Lucid electric cars no closer to Australia, due later this decade

Struggling US electric-car start-up Lucid is planning smaller vehicles to rival the Tesla Model 3 and Model Y, but the brand is at least two years from from Australian showrooms.

US electric-car start-up Lucid has reaffirmed its intention to expand into right-hand-drive markets – but a rollout in Australia or the UK is at least two years away.

The fledgling car maker – which posted a $US2.6 billion ($AU3.9 billion) loss last year amid struggles ramping up production of its first model, the circa-$US100,000 ($AU150,000) Air sedan – has detailed plans for cheaper cars to rival the Tesla Model 3 and Model Y.

But although Lucid is interested in producing its vehicles in right-hand drive – for sale in the UK and, possibly, Australia – the boss of the company says it has higher priorities, and such a rollout is not due until 2025 at the earliest.

"Oh, man, I'd love to," Lucid CEO Peter Rawlinson – a former Jaguar and Lotus engineer who led the development of the original Tesla Model S – told UK publication Auto Express when asked about plans for right-hand drive.

The executive said Lucid has needs to introduce the high-performance, three-motor version of the Lucid Air, the 1200-horsepower (895kW) Sapphire, and the SUV version of the Air, the Gravity, before it rolls out right-hand-drive cars, no earlier than 2025.

"It's a matter of engineering priorities. We are slammed – we've got to get Sapphire out this year. Sapphire is our tri-motor version of the Air, our performance version – we're testing that on the road now and it's getting from zero to 60 in 1.89 seconds," Mr Rawlinson told the UK magazine.

"And we've got to get Gravity out next year.

"It breaks my heart, maybe we can outsource [the] right-hand-drive project to an engineering company to do it for us. The potential market in the UK is probably bigger than even Germany in terms of a latent desire to go [electric]."

Lucid began delivering vehicles in mainland Europe in December 2022, in countries – all with the steering wheel on the left side of the car – such as Germany, Austria, France, the Netherlands, Norway and Sweden.

If development of right-hand-drive cars does not commence until the end of next year, it would be well into 2025 before Lucid vehicles could be sold in Australia.

When Lucid does come to right-hand-drive markets such as the UK and Australia, it could launch with smaller models designed to take on the top-selling Tesla Model 3 sedan and Model Y SUV.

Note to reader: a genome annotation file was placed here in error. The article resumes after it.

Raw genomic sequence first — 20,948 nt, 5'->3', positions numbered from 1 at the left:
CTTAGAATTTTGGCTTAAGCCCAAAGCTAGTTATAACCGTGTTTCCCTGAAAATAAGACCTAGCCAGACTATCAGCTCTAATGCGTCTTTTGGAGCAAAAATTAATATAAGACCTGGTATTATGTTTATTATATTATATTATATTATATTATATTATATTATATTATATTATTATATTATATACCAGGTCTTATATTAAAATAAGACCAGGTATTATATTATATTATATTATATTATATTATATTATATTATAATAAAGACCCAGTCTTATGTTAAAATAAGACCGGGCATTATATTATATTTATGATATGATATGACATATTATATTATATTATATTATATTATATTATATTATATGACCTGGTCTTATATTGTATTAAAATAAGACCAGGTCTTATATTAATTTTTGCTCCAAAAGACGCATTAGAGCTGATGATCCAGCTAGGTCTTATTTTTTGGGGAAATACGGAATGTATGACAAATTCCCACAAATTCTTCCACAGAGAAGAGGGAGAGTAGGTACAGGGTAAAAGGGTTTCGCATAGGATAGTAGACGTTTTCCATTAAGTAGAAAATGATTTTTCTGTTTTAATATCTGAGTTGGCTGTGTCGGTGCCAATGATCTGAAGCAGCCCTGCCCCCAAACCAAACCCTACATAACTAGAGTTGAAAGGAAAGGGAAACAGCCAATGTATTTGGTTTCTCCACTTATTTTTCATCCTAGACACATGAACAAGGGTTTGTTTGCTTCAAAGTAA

The current Lucid Air luxury sedan is a similar size to the Tesla Model S sedan no longer sold in Australia, while the Gravity is expected to be positioned to compete with the Tesla Model X.

Lucid Gravity preview photos.

"Gravity is next year, second half of next year – a similar price to Air – and that's on track. I think it's going to be a seminal product – a seven-seat, three-row SUV, super practical," Mr Rawlinson told Auto Express.

“After Gravity we’re going to do [Tesla] Model 3 and Model Y competitors. We think around $US50,000, maybe $US48,000 – something like that. It’s too early to say, but that’s the vision."

The projected pricing of $US50,000 for the smaller vehicles would place them in line with a Tesla Model 3 Performance or Model Y Long Range in the US, which in Australia are priced from about $80,000 to $85,000 plus on-road costs (rounded).

Today's Lucid Air is priced from $US87,400 for a base rear-wheel-drive Pure model – which is yet to begin deliveries – to $US249,000 for the Sapphire.

Lucid recently signed a deal with Aston Martin to supply battery and electric motor technology for the British sports-car maker's first electric vehicles, due in 2025.

Mr Rawlinson told Auto Express the company is open to signing deals with other car makers to "get more people into electric cars sooner" – and using Lucid's technology to make smaller electric cars more efficient, to need smaller battery packs.

"The biggest impact on the mass market car will be with smaller battery packs ... The electric car of the future only needs 250 miles [or 400km of driving range]. We don't need 500-mile [800km range] cars in the future, 10 years from now.

“If we could get six miles per kilowatt-hour [or 10kWh/100km energy efficiency] and you only need 150 miles range, that's a 25 kilowatt-hour pack.

"That's a $US4000 [$AU6000] pack particularly with a bit of industrialising scale and battery manufacture. That's what we need to make a $US25,000 [$AU37,500] car and that's what the environment and the world needs urgently to get masses into electric cars. You need the $25,000 car.

"Now is Lucid going to make that? No. It's a horrible thing to be making. But could we be the ‘intel inside’ for that car? The enabler? Absolutely. And that's where we could get the multiplier effect."

Alex Misoyannis

Alex Misoyannis has been writing about cars since 2017, when he started his own website, Redline. He contributed for Drive in 2018, before joining CarAdvice in 2019, becoming a regular contributing journalist within the news team in 2020. Cars have played a central role throughout Alex’s life, from flicking through car magazines at a young age, to growing up around performance vehicles in a car-loving family.

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